Skills and Best Practices
Activity 1: Skills and Best Practices
The “essential elements of cooperative learning in the classroom” are listed and defined in this Eric Digest Document: http://www.ericfacility.net/ericdigests/ed370881.html. Cooperative learning is used to help students share the work in researching a topic. However as this Eric Digest Document points out, this is only part of the benefits of using cooperative learning strategies. Others benefits include:
- All students in the group “buying into” the process
- Being a part of a heterogeneous group with a variety of talents
- Equal participation and equal opportunity for success for all students
- Positive interdependence
- Face-to-face interactions
- Positive social interactions
- Access to must-learn information
- Extended time on task
- Individual accountability
- Public recognition for group success
Graphic organizers are an excellent way to organize information on a given topic. For this activity, we could use a simple chart like the one that follows.
|Name 1||Name 2|
We could also use an organizer that allows us to do some additional branching:
Used to describe a central idea: a thing (a geographic region), process (meiosis), concept (altruism), or proposition with support (experimental drugs should be available to AIDS victims). Key frame questions: What is the central idea? What are its attributes? What are its functions?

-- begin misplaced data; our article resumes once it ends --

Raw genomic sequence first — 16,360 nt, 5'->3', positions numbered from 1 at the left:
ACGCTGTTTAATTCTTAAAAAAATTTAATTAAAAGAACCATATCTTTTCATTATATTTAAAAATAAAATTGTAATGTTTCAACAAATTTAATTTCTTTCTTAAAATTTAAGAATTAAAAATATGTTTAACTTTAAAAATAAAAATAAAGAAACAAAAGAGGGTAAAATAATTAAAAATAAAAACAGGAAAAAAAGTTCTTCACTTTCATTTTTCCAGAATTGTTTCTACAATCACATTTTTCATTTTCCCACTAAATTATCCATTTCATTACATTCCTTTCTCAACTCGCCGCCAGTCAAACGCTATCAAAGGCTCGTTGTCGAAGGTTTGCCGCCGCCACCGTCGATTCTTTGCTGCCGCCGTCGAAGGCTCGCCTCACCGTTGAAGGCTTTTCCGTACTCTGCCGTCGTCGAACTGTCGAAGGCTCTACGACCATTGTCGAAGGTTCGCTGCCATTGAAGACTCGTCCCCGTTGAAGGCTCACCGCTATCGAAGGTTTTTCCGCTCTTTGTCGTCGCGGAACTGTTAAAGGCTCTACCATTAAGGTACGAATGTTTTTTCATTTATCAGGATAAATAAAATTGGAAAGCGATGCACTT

Other examples can be found athttp://www.ncrel.org/sdrs/areas/issues/students/learning/lr1grorg.htm
Writing in the Social Studies Classroom
“The Writing Report Card: Writing Achievement in American Schools, a recent study by the National Assessment of Educational Progress (NAEP), directly links writing effectiveness to the development of skills in critical thinking.” This quotation comes from an ERIC Research Documentand supports the notion that writing is as much a social studies skills as it is a language skill. Every opportunity should be taken to have students improve their thinking skills by using writing to organize their thinking and to reinforce their learning. This document further points out:
- How writing is linked to learning
- What approaches to the teaching of writing in social studies offer the most promise
- Which of these approaches works best
- How we can include writing in the social studies curriculum
Use of Primary Sources
Often primary sources or sources that require a higher level of thinking are avoided because of their high concept load. However, as this activity suggests, these sources can be made accessible to students if students first develop an understanding of the social studies vocabulary used the vocabulary in context. In addition, if students are shown how to break the article into smaller elements, they feel less intimidated by it.
Teachers need to challenge students to make greater use of primary sources so that they can draw their own conclusions about specific events in history. This site will lead your students to a multitude of primary sources on early American history: http://personal.pitnet.net/primarysources.